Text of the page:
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Anchorage Railroad Depot
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The Alaska Railroad (reporting mark ARR) is a Class II railroad[1][2] which extends from Seward andWhittier, in the south of the state of Alaska, in the United States, to Fairbanks (passing throughAnchorage), and beyond to Eielson Air Force Base and Fort Wainwright in the interior of that state. Uniquely (for the US), it carries both freight and passengers throughout its system, including Denali National Park. The railroad has a mainline over 470 miles (760 km) long and is well over 500 miles (800 km) including branch lines and siding tracks. It is currently owned by the state of Alaska. The railroad is connected to the lower 48 via three rail barges that sail between the Port of Whittier andHarbor Island in Seattle (the Alaska Railroad-owned Alaska Rail Marine,[3] from Whittier to Seattle, and the CN Rail-owned Aqua Train,[4] from Whittier to Prince Rupert, British Columbia) but does not currently have a direct, land-based connection with any other railroad lines on the North Americannetwork. In 2013, the company earned a profit of $14.3 million (up 14%) on revenues of $175.1 million (down 1%), $165.6 million of which was operating revenue (down 2%).[5]
In 1903 a company called the Alaska Central Railroad began to build a rail line beginning at Seward, near the southern tip of the Kenai Peninsulain Alaska, northward. The company built 51 miles (82 km) of track by 1909 and went into receivership. This route carried passengers, freight and mail to the upper Turnagain Arm. From there, goods were taken by boat at high tide, and by dog team or pack train to Eklutna and the Matanuska-Susitna Valley. In 1909, another company, the Alaska Northern Railroad Company, bought the rail line and extended it another 21 miles (34 km) northward. From the new end, goods were floated down the Turnagain Arm in small boats. The Alaska Northern Railroad went into receivership in 1914.
About this time, the United States government was planning a railroad route from Seward to the interior town of Fairbanks. The President, William Howard Taft, authorized a commission to survey a route in 1912. The line would be more than 470 miles (760 km) long and provide an all-weather route to the interior.[6] In 1914, the government bought the Alaska Northern Railroad and moved its headquarters to "Ship Creek," later calledAnchorage. The government began to extend the rail line northward.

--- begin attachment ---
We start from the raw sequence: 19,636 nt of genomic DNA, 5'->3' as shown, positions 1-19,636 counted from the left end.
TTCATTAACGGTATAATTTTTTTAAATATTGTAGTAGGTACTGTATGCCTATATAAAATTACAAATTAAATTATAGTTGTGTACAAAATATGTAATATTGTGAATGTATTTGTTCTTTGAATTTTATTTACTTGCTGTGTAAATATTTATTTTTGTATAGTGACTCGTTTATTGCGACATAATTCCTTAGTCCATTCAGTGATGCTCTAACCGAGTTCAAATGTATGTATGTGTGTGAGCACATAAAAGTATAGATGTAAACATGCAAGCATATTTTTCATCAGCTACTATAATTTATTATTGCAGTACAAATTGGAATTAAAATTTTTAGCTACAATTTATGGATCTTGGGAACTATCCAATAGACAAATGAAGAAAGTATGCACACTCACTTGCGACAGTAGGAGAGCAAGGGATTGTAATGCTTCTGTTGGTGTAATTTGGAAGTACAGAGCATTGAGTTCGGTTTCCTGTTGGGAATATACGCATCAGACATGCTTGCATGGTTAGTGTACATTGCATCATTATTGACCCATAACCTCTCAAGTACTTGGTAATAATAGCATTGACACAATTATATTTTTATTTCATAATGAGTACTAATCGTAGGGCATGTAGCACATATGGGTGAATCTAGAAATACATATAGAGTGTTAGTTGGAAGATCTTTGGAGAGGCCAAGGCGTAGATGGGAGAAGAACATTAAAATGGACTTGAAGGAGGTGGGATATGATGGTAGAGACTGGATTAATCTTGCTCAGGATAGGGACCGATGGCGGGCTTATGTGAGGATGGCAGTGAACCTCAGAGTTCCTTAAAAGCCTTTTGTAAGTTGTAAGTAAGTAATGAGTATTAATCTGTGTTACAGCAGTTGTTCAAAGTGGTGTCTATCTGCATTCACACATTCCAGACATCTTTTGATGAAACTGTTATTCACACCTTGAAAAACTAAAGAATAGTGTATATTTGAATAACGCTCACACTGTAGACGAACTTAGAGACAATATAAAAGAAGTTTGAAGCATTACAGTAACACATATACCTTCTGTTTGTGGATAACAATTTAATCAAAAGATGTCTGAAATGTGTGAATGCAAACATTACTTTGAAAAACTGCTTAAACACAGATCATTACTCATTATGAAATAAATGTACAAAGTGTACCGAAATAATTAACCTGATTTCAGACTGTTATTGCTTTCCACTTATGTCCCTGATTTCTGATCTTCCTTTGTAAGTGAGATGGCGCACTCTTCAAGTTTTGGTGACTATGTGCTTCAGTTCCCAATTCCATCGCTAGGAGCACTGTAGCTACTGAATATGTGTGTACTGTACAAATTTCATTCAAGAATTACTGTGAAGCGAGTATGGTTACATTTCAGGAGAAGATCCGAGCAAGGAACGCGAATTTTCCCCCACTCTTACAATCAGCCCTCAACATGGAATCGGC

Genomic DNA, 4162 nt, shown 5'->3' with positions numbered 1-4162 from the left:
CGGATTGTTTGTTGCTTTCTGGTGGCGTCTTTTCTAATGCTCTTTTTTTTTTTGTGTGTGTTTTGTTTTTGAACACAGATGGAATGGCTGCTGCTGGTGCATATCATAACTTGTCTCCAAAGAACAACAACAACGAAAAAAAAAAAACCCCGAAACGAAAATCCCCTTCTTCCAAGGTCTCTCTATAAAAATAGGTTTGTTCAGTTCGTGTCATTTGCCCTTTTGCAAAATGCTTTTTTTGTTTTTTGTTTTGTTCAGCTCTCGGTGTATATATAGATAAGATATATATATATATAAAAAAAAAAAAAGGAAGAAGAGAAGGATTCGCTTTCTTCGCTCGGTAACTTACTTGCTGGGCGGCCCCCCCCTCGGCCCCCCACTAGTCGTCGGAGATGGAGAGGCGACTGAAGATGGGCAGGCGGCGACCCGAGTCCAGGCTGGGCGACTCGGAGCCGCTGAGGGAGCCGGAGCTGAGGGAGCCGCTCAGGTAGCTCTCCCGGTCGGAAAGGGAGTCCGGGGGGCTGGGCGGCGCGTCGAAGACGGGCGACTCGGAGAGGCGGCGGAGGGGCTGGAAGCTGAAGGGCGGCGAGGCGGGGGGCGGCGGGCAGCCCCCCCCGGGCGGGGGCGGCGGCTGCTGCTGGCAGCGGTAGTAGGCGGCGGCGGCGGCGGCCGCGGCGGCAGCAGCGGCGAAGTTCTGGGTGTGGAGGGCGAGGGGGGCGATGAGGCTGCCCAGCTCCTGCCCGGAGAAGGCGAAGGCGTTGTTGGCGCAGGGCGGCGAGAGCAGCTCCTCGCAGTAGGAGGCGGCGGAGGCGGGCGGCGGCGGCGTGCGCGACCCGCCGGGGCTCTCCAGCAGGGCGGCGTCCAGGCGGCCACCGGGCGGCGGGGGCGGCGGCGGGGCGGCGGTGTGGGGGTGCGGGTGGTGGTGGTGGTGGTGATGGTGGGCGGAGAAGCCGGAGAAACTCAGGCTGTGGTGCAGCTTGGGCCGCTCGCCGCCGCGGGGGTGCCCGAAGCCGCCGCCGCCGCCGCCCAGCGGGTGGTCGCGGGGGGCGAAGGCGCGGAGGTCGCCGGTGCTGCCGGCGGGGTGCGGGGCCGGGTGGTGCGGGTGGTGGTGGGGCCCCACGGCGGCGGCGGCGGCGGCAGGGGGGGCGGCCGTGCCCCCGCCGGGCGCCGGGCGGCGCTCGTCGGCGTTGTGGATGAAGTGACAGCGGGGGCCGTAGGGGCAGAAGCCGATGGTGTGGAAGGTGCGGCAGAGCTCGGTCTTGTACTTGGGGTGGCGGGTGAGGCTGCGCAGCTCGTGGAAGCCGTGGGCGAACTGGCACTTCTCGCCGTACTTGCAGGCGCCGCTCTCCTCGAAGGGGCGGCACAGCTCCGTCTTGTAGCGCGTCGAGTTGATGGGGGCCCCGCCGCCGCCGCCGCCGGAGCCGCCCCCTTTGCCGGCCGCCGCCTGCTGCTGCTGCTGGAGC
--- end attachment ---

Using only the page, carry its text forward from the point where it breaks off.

In 1917, the Tanana Valley Railroad in Fairbanks was heading into bankruptcy. It owned a small 45-mile (72 km)3 ft (914 mm) (narrow gauge) line that serviced the towns of Fairbanks and the mining communities in the area as well as the boat docks on the Tanana River near Fairbanks.
The government bought the Tanana Valley Railroad, principally for its terminal facilities. The section betweenFairbanks and Happy was converted to dual gauge in order to complete the 4 ft 8 1⁄2 in (1,435 mm) standard gaugeline from Seward to Fairbanks. The government extended the south portion of the track to Nenana and later converted the extension to standard gauge. The Alaska Railroad continued to operate the remaining TVRR narrow gauge line as the Chatanika Branch, until decommissioning it in 1930.
In 1923 they built the 700-foot (213 m) Mears Memorial Bridge across the Tanana River at Nenana. This was the final link in the Alaska Railroad and at the time, was the second longest single-span steel railroad bridge in the country. U. S. President Warren G. Harding drove the golden spike that completed the railroad on July 15, 1923, on the north side of the bridge. The railroad was part of the US Department of the Interior.
The Alaska Railroad's first diesel locomotive entered service in 1944. The railroad retired its last steam locomotive in 1966.
The railroad was greatly affected by the Good Friday earthquake which struck southern Alaska in 1964. The yard and trackage around Seward buckled and the trackage along Turnagain Arm was damaged by floodwaters and landslides. It took several months to restore full service along the line.[7]
In 1967, the railroad was transferred to the Federal Railroad Administration, an agency within the newly created US Department of Transportation.